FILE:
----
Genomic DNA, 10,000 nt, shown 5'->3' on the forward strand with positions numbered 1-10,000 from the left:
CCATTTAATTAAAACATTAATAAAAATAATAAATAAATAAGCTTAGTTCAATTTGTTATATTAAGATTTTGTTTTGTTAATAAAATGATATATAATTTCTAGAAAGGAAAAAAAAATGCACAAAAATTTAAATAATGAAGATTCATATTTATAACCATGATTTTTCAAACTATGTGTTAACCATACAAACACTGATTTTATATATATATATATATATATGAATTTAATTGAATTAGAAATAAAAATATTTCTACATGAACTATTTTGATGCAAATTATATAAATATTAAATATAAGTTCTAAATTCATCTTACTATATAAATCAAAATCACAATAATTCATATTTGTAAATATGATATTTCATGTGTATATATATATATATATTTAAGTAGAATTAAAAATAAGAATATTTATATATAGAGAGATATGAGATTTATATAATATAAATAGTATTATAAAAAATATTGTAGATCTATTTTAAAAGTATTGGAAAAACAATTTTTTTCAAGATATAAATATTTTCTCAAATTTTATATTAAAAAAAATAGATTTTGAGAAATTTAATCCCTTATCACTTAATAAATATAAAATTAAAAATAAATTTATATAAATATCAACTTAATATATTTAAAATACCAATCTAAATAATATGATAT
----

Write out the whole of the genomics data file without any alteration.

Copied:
Genomic DNA, 10,000 nt, shown 5'->3' on the forward strand with positions numbered 1-10,000 from the left:
CCATTTAATTAAAACATTAATAAAAATAATAAATAAATAAGCTTAGTTCAATTTGTTATATTAAGATTTTGTTTTGTTAATAAAATGATATATAATTTCTAGAAAGGAAAAAAAAATGCACAAAAATTTAAATAATGAAGATTCATATTTATAACCATGATTTTTCAAACTATGTGTTAACCATACAAACACTGATTTTATATATATATATATATATATGAATTTAATTGAATTAGAAATAAAAATATTTCTACATGAACTATTTTGATGCAAATTATATAAATATTAAATATAAGTTCTAAATTCATCTTACTATATAAATCAAAATCACAATAATTCATATTTGTAAATATGATATTTCATGTGTATATATATATATATATTTAAGTAGAATTAAAAATAAGAATATTTATATATAGAGAGATATGAGATTTATATAATATAAATAGTATTATAAAAAATATTGTAGATCTATTTTAAAAGTATTGGAAAAACAATTTTTTTCAAGATATAAATATTTTCTCAAATTTTATATTAAAAAAAATAGATTTTGAGAAATTTAATCCCTTATCACTTAATAAATATAAAATTAAAAATAAATTTATATAAATATCAACTTAATATATTTAAAATACCAATCTAAATAATATGATAT